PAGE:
September 29, 2011
By Denise Moran
ELGIN — Lt. Gov. Sheila Simon visited Elgin Community College on Wednesday as part of her tour of the state’s 48 community colleges.
“I’m happy to be here,” Simon said. “Elgin Community College has the capacity to boost more people toward having college credentials. I appreciate the challenges you have undertaken and the successes you have had. I look forward to even more from you.”
Simon listened to a presentation about the Alliance for College Readiness. It brings educators from ECC and the area’s four public high school districts together to work on curriculum alignment in English, mathematics and reading. The goal is to prepare students for college-level work and reduce the number of students in remedial courses that tap into financial aid but do not always count toward a degree or certificate.
Simon was especially impressed with the Summer Bridge program that the alliance created for high school graduates who need additional preparation for college readiness. Since 2007, about 73 percent of students who have enrolled in the refresher course in reading, writing and math skills have tested out of at least one remedial course. The Summer Bridge program was opened to adult returning students for the first time this summer.
“The Summer Bridge program needs to be shouted about from the mountaintops,” Simon said. “It’s an exciting way to get students to become more marketable. Not many programs can do that in just three weeks.”
“The programs at ECC are great examples of how we are responding to the recession,” said state Sen. Michael Noland, D-Elgin.
He said ECC’s programs are more like hockey than baseball.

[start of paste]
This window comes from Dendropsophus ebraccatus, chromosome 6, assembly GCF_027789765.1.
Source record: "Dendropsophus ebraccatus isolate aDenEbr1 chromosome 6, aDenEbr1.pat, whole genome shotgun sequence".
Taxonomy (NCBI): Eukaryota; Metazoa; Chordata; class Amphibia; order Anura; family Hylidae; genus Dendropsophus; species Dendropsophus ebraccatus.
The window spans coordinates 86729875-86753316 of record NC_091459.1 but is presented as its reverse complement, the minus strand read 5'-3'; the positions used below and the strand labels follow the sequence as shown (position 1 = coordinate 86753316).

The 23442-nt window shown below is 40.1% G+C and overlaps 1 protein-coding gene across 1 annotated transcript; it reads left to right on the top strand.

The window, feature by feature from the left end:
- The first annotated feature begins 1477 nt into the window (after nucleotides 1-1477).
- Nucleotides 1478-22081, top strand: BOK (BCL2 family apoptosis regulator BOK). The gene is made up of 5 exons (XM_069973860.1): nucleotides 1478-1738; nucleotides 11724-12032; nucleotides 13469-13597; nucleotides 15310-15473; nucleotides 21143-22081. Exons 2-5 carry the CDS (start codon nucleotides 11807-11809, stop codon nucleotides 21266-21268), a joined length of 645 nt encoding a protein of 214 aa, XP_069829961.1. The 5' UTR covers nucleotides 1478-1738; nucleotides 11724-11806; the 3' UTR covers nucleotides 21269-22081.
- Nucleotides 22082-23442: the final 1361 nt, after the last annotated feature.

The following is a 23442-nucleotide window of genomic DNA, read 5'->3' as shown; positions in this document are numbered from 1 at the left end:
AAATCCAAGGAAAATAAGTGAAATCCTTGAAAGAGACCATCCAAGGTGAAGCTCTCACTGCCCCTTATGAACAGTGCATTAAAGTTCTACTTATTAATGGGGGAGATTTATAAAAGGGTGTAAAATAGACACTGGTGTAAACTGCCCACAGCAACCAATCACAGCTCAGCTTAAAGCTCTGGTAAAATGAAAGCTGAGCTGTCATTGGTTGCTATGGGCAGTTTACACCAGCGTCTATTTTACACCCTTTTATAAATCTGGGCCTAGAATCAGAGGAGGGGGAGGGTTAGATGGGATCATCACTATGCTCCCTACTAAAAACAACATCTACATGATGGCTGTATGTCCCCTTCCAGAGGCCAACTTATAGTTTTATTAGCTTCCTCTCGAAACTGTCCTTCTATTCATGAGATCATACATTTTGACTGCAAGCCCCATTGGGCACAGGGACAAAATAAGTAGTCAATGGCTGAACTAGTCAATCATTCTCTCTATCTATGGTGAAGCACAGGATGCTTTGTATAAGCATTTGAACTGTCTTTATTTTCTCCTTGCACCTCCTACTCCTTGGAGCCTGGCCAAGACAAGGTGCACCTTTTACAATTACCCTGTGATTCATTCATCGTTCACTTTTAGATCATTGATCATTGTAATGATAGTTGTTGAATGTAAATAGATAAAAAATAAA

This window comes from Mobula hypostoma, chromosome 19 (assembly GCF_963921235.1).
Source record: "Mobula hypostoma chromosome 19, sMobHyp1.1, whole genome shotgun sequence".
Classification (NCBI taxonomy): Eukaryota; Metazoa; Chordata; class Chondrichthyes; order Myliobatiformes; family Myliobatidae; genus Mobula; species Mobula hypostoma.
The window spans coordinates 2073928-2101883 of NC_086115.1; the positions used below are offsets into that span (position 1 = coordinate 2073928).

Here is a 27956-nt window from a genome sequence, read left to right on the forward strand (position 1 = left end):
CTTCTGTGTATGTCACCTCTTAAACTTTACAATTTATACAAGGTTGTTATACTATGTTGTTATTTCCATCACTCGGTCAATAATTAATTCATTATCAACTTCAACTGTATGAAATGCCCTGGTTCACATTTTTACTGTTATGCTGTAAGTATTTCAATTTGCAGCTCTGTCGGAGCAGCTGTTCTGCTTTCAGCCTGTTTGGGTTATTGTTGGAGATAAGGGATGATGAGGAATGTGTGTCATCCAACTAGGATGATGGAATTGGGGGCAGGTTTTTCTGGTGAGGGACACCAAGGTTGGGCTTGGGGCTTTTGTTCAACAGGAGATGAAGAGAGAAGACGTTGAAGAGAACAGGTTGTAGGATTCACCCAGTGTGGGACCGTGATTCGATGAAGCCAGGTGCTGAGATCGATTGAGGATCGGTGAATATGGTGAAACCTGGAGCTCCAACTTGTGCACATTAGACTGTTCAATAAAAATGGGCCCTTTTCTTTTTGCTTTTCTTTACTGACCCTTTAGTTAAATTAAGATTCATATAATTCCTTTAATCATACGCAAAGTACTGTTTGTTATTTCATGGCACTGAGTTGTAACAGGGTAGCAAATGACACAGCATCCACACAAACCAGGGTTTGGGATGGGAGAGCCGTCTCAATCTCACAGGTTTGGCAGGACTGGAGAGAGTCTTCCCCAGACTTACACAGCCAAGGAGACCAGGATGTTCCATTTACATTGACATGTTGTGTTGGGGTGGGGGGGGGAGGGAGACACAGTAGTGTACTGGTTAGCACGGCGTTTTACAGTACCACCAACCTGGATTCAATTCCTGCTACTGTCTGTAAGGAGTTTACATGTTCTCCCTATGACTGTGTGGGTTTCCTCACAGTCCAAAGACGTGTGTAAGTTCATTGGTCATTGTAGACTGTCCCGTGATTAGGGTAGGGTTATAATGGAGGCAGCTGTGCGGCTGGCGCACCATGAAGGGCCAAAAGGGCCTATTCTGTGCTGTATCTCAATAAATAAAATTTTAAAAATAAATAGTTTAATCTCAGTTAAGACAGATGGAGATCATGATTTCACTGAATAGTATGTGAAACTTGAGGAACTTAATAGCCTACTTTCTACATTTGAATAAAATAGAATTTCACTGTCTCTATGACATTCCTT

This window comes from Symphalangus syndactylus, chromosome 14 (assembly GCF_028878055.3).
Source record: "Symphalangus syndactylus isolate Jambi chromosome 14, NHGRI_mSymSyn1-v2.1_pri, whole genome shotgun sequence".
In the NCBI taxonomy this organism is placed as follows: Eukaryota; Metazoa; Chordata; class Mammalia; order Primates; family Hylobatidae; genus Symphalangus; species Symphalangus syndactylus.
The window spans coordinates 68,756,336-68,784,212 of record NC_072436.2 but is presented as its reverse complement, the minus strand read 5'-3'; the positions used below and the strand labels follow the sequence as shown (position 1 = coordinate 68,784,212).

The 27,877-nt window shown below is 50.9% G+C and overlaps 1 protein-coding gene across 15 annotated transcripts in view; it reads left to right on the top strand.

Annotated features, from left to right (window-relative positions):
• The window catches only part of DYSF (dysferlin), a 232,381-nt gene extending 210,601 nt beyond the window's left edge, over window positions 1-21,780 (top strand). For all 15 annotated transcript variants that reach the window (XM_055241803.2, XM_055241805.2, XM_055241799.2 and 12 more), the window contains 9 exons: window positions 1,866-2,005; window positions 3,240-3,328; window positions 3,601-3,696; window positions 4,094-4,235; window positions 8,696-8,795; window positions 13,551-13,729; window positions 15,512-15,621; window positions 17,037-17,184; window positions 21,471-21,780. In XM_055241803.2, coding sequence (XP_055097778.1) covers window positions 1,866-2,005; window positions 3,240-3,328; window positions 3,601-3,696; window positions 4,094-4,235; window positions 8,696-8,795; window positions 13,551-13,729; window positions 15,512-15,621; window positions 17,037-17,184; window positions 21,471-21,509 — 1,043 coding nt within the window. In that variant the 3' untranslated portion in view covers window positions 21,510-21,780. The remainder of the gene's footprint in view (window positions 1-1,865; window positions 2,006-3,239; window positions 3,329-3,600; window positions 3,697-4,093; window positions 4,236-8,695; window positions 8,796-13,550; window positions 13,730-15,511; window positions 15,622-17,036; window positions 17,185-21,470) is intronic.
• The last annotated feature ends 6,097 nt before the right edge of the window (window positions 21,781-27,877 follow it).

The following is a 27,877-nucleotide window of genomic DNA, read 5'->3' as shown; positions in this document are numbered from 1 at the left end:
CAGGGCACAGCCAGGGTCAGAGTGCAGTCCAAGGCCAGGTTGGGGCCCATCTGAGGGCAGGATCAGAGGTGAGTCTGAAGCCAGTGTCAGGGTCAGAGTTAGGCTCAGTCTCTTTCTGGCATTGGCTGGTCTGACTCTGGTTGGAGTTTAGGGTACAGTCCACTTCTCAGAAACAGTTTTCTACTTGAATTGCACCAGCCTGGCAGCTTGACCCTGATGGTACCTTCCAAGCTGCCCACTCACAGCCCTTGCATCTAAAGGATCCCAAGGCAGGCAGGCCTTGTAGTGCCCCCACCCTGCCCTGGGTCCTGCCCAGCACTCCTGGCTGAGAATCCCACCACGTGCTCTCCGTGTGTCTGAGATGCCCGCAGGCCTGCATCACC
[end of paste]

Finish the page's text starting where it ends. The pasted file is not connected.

“In baseball, you wait for the ball to come to you, while in hockey, you go out for the puck,” Noland said. “ECC is an example of a college that is moving ahead and not waiting for something to happen.”
“We have a strong community that loves this college,” said ECC President David Sam. “We are happy to have the word ‘community’ in our name.”
Mock trial success
ECC officials also gave a presentation about the school’s mock trial students.
“We are one of five community colleges competing in mock trials,” said Ron Kowalczyk, paralegal instructor and adviser to the ECC mock trial team. “We have been recognized by the Illinois House of Representatives and received a letter from President Obama. We traveled to Boston and competed against four-year colleges. We at ECC are providing education as good as four-year colleges at a fraction of the price.”
“How proud we were to compete with those schools,” said Jennifer Rieger, past captain of the ECC mock trial team. “I’m thankful to ECC for the opportunity to let us know what we’re worth.”
Rieger has received a scholarship to North Central College, serves on its mock trial team, and plans to go on to law school.
“We have 20 members,” said Judith Spence, current ECC mock trial captain. “We will be the first community college to host a mock trial here. The Spartan Law Review was started here. We believe we are the only community college to publish a law review.”
Welding program jobs
Marcia Luptak, ESL adjunct instructor, talked about how she worked with welding students at the college.
“All of the 11 students I worked with are second language speakers and were unemployed at the time the program started,” Luptak said. “The program began in January and will finish in December with a 12-credit certificate. Two of the students already have found full-time jobs. Four other students now have part-time employment. It’s good to get students employed even before the program ends.”
“I am glad to have a program like this,” said ECC welding student Efrain Martinez. “I feel like I have a career now.”
“We are taking students with zero experience and getting them to work,” said David Reich, welding program coordinator. “Nationwide, we are hurting for welders.”
Reich said the ECC welding lab is about 7,200 square feet and is a work in progress. There are two full-time instructors and four to six adjunct part-time instructors. Jim Meletsis, a part-time instructor, has been in the welding industry for 34 years.
ECC programs are available for all ages. Priscilla Eddleman, 65, found herself unemployed two years ago after many years of secretarial experience. Her typing and shorthand skills no longer opened doors. She enrolled in the ECC medical assistance program and now has a job at Edward Hines Jr. VA Hospital.
“I really appreciate the opportunity I was given through Elgin Community College,” Eddleman said.